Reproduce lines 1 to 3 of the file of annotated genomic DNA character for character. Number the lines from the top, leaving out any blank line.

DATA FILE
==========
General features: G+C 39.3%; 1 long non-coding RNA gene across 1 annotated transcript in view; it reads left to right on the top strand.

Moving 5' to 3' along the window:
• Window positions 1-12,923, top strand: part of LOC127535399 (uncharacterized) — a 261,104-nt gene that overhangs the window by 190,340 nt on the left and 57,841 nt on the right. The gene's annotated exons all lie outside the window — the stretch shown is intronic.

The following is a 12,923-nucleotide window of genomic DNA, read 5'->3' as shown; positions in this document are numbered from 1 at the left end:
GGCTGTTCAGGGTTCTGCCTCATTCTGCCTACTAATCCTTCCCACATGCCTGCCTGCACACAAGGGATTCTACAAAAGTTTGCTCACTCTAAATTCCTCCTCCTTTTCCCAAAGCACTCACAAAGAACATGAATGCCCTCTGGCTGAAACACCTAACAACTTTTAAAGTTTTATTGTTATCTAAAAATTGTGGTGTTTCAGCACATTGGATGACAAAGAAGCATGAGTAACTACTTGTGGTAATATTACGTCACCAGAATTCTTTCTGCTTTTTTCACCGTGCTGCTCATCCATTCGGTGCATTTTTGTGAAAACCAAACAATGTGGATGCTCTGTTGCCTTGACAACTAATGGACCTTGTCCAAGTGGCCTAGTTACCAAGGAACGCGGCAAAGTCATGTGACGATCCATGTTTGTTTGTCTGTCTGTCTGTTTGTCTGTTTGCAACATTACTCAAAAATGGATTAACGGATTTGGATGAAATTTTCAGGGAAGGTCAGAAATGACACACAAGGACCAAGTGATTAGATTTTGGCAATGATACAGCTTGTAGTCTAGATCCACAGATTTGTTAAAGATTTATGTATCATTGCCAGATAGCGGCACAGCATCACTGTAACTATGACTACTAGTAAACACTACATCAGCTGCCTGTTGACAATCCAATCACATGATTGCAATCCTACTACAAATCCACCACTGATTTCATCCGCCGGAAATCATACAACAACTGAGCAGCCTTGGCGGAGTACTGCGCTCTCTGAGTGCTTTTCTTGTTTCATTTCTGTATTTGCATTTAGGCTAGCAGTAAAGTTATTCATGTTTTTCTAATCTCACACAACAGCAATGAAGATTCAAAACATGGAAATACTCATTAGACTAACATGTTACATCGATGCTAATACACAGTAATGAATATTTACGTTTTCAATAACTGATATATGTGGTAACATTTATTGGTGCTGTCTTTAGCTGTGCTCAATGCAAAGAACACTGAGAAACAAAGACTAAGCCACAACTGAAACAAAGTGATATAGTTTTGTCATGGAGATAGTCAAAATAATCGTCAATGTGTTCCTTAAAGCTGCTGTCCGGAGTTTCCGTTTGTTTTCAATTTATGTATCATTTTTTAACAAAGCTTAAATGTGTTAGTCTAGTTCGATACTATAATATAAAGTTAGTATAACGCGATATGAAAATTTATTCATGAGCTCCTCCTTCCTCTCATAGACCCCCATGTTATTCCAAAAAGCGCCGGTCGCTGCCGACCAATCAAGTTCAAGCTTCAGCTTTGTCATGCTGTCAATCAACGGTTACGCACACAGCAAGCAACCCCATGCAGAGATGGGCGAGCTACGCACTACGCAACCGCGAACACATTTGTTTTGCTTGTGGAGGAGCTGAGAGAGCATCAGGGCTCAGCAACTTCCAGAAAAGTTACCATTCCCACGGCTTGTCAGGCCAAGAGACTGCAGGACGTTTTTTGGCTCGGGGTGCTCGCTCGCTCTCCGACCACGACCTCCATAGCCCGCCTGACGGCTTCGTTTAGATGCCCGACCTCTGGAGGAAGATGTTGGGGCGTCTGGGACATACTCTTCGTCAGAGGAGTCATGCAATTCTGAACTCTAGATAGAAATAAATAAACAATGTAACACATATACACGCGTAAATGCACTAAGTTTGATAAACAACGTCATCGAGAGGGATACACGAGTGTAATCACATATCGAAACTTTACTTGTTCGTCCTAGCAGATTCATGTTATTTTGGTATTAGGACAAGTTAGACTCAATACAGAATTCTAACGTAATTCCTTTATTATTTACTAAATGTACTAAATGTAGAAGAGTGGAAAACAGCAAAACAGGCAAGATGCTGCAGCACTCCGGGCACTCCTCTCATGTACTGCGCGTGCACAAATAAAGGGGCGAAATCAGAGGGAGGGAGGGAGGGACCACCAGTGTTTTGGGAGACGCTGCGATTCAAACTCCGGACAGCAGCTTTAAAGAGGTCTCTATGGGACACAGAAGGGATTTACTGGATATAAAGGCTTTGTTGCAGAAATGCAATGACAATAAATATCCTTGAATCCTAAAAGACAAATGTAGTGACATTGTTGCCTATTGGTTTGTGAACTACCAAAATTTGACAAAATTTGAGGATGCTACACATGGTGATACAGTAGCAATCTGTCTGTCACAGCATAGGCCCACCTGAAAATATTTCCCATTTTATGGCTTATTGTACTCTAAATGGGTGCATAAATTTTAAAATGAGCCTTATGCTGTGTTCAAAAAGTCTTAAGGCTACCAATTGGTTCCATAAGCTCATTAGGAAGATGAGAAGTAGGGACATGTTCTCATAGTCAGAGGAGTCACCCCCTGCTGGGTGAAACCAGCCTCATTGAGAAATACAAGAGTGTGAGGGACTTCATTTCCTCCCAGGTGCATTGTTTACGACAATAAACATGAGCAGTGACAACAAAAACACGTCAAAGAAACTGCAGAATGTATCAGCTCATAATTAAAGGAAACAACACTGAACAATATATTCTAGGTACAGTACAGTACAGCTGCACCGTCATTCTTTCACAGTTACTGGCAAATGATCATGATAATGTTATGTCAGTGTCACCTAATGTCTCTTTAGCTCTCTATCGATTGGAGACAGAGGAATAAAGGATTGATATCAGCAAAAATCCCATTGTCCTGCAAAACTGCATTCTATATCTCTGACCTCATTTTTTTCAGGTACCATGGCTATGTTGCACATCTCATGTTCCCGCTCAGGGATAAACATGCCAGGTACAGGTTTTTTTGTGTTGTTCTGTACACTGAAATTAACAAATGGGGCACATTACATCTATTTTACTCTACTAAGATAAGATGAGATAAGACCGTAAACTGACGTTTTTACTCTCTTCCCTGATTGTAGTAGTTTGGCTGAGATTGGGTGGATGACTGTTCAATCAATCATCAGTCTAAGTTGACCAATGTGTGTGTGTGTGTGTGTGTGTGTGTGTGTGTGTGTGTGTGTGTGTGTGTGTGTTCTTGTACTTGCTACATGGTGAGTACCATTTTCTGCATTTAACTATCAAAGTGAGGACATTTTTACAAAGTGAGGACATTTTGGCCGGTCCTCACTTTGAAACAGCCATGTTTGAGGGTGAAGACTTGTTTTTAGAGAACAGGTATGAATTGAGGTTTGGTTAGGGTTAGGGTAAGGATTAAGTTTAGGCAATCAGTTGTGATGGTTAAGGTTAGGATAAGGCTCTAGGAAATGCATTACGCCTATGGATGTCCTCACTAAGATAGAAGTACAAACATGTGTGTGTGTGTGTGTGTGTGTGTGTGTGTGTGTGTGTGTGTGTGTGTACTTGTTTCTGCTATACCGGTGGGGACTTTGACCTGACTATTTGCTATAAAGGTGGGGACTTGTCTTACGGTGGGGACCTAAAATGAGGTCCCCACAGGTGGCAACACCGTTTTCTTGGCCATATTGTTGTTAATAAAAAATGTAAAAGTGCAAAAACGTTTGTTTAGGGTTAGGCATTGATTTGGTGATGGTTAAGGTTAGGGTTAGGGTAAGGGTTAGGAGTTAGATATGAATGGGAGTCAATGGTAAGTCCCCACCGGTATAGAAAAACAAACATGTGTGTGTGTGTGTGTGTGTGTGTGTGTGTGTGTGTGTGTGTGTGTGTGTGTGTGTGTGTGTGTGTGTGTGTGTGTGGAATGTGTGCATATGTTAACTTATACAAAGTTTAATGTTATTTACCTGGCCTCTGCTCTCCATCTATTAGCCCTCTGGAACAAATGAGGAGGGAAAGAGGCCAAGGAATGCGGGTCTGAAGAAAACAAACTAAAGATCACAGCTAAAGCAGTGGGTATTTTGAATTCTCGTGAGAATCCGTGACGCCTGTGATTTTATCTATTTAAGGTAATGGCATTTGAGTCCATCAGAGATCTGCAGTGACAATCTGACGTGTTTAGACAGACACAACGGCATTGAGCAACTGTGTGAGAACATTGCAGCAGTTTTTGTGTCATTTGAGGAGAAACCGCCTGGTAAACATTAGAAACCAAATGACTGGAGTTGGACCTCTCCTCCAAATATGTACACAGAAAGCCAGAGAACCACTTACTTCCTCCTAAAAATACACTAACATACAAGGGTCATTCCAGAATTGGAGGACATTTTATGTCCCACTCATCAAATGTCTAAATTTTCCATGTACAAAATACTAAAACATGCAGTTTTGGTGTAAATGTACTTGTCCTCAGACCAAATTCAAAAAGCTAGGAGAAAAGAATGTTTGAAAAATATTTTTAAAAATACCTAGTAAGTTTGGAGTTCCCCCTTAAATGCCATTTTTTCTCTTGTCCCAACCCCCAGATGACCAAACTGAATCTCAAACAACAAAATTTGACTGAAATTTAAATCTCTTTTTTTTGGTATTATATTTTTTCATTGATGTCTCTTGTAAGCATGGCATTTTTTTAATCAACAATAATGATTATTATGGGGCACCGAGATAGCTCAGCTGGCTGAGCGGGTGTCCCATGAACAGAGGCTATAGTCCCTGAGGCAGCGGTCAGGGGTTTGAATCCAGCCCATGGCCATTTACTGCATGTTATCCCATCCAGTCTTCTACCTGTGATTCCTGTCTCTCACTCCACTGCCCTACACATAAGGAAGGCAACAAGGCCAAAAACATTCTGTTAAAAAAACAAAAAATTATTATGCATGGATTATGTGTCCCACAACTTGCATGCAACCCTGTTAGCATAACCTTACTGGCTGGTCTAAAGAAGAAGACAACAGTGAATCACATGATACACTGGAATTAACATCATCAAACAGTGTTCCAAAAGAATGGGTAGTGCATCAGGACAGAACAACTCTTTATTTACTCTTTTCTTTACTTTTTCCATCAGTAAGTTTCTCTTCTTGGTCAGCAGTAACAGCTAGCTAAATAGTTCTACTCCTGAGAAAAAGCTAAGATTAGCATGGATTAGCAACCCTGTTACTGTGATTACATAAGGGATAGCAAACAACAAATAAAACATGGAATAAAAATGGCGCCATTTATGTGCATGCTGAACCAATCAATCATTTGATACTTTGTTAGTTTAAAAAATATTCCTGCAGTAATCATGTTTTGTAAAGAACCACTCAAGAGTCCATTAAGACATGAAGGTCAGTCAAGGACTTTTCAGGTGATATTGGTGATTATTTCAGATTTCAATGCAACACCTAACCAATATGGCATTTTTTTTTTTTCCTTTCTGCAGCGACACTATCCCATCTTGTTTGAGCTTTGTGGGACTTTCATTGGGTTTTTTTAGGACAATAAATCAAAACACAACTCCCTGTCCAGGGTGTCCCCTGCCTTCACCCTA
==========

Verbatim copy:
General features: G+C 39.3%; 1 long non-coding RNA gene across 1 annotated transcript in view; it reads left to right on the top strand.

Moving 5' to 3' along the window:
• Window positions 1-12,923, top strand: part of LOC127535399 (uncharacterized) — a 261,104-nt gene that overhangs the window by 190,340 nt on the left and 57,841 nt on the right. The gene's annotated exons all lie outside the window — the stretch shown is intronic.